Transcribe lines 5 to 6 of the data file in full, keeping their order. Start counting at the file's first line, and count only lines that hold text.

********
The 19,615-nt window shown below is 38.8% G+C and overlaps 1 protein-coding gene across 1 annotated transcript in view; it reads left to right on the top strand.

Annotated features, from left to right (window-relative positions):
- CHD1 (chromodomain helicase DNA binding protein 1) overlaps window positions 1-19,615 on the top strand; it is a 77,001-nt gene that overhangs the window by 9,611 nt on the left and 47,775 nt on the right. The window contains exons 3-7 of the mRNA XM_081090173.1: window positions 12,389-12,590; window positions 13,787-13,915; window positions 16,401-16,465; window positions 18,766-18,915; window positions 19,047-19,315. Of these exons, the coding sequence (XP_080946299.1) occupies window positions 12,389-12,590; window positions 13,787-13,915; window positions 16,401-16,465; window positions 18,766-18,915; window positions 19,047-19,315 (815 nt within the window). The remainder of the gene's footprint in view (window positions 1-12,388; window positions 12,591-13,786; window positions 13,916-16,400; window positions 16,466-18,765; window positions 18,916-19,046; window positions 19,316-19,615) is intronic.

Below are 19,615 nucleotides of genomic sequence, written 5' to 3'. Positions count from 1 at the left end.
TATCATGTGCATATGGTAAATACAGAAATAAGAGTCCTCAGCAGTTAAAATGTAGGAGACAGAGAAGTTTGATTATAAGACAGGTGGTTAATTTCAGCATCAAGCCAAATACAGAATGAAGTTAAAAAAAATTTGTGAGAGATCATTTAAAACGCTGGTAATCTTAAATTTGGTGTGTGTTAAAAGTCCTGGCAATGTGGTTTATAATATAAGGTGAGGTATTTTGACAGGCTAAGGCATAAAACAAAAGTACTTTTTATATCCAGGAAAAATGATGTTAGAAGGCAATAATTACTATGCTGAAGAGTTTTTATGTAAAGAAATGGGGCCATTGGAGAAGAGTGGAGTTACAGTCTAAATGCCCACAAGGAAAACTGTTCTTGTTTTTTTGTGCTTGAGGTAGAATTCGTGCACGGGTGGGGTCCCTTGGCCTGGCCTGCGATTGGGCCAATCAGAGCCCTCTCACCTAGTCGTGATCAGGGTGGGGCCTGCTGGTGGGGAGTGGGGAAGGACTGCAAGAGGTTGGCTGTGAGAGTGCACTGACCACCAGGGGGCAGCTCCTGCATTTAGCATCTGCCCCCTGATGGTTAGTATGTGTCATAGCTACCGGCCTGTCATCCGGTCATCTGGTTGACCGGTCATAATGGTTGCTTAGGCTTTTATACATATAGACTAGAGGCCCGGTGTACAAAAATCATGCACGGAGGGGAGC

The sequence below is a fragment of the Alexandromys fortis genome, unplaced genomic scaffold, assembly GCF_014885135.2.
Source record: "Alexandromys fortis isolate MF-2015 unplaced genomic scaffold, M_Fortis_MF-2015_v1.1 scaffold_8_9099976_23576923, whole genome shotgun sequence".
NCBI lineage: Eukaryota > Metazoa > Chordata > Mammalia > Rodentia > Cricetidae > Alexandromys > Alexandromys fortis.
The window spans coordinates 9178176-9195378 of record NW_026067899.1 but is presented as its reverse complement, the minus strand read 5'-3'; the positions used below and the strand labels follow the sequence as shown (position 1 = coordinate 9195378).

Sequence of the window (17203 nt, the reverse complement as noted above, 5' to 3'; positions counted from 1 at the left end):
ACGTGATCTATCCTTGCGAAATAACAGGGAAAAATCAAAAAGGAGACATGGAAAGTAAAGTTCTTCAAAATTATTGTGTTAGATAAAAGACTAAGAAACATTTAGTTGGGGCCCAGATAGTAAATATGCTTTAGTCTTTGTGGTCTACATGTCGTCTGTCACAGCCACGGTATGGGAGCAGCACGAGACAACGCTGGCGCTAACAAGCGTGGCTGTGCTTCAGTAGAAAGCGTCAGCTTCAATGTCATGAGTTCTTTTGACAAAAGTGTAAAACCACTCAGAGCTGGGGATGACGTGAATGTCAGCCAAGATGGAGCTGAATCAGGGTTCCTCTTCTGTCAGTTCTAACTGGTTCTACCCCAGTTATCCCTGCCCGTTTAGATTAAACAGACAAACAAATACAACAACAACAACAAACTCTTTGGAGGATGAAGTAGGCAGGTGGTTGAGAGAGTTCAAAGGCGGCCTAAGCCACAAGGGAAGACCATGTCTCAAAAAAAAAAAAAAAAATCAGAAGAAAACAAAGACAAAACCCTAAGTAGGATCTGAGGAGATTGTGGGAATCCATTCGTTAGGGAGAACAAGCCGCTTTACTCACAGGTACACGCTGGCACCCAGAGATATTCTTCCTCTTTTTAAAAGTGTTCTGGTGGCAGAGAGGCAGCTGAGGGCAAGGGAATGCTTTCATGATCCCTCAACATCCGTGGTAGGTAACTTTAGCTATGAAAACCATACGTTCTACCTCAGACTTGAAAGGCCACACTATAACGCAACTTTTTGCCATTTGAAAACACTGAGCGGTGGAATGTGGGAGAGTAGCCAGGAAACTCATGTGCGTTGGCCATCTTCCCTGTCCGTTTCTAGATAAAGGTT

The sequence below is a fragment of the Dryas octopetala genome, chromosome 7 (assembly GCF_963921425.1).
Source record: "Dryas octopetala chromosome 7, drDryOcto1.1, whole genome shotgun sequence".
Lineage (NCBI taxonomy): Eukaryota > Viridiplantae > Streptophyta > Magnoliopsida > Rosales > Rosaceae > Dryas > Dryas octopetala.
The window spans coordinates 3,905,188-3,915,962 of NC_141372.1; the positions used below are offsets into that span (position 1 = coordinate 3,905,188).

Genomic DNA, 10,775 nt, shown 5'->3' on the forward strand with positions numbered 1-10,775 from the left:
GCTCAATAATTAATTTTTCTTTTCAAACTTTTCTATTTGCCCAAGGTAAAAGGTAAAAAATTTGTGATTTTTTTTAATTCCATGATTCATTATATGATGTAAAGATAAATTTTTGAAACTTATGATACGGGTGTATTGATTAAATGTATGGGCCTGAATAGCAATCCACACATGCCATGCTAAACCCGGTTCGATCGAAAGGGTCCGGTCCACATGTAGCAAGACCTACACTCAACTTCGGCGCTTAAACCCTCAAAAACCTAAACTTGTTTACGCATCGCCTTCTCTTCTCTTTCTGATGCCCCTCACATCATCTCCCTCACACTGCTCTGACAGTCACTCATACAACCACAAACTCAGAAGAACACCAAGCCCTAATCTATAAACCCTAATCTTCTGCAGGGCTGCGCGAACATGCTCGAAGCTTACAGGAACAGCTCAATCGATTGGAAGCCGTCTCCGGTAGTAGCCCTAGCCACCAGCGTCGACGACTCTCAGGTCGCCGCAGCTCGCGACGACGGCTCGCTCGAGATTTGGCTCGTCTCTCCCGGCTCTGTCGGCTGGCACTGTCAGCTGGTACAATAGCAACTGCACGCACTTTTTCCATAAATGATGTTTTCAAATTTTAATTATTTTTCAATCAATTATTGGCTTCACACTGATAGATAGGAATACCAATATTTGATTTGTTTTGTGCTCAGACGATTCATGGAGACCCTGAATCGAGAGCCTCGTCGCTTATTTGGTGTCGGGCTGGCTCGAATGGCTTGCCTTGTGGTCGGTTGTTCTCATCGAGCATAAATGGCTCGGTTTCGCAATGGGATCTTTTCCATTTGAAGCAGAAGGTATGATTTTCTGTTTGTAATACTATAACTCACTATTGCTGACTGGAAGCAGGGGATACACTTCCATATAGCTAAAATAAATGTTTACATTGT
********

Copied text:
TATCATGTGCATATGGTAAATACAGAAATAAGAGTCCTCAGCAGTTAAAATGTAGGAGACAGAGAAGTTTGATTATAAGACAGGTGGTTAATTTCAGCATCAAGCCAAATACAGAATGAAGTTAAAAAAAATTTGTGAGAGATCATTTAAAACGCTGGTAATCTTAAATTTGGTGTGTGTTAAAAGTCCTGGCAATGTGGTTTATAATATAAGGTGAGGTATTTTGACAGGCTAAGGCATAAAACAAAAGTACTTTTTATATCCAGGAAAAATGATGTTAGAAGGCAATAATTACTATGCTGAAGAGTTTTTATGTAAAGAAATGGGGCCATTGGAGAAGAGTGGAGTTACAGTCTAAATGCCCACAAGGAAAACTGTTCTTGTTTTTTTGTGCTTGAGGTAGAATTCGTGCACGGGTGGGGTCCCTTGGCCTGGCCTGCGATTGGGCCAATCAGAGCCCTCTCACCTAGTCGTGATCAGGGTGGGGCCTGCTGGTGGGGAGTGGGGAAGGACTGCAAGAGGTTGGCTGTGAGAGTGCACTGACCACCAGGGGGCAGCTCCTGCATTTAGCATCTGCCCCCTGATGGTTAGTATGTGTCATAGCTACCGGCCTGTCATCCGGTCATCTGGTTGACCGGTCATAATGGTTGCTTAGGCTTTTATACATATAGACTAGAGGCCCGGTGTACAAAAATCATGCACGGAGGGGAGC

The sequence below is a fragment of the Alexandromys fortis genome, unplaced genomic scaffold, assembly GCF_014885135.2.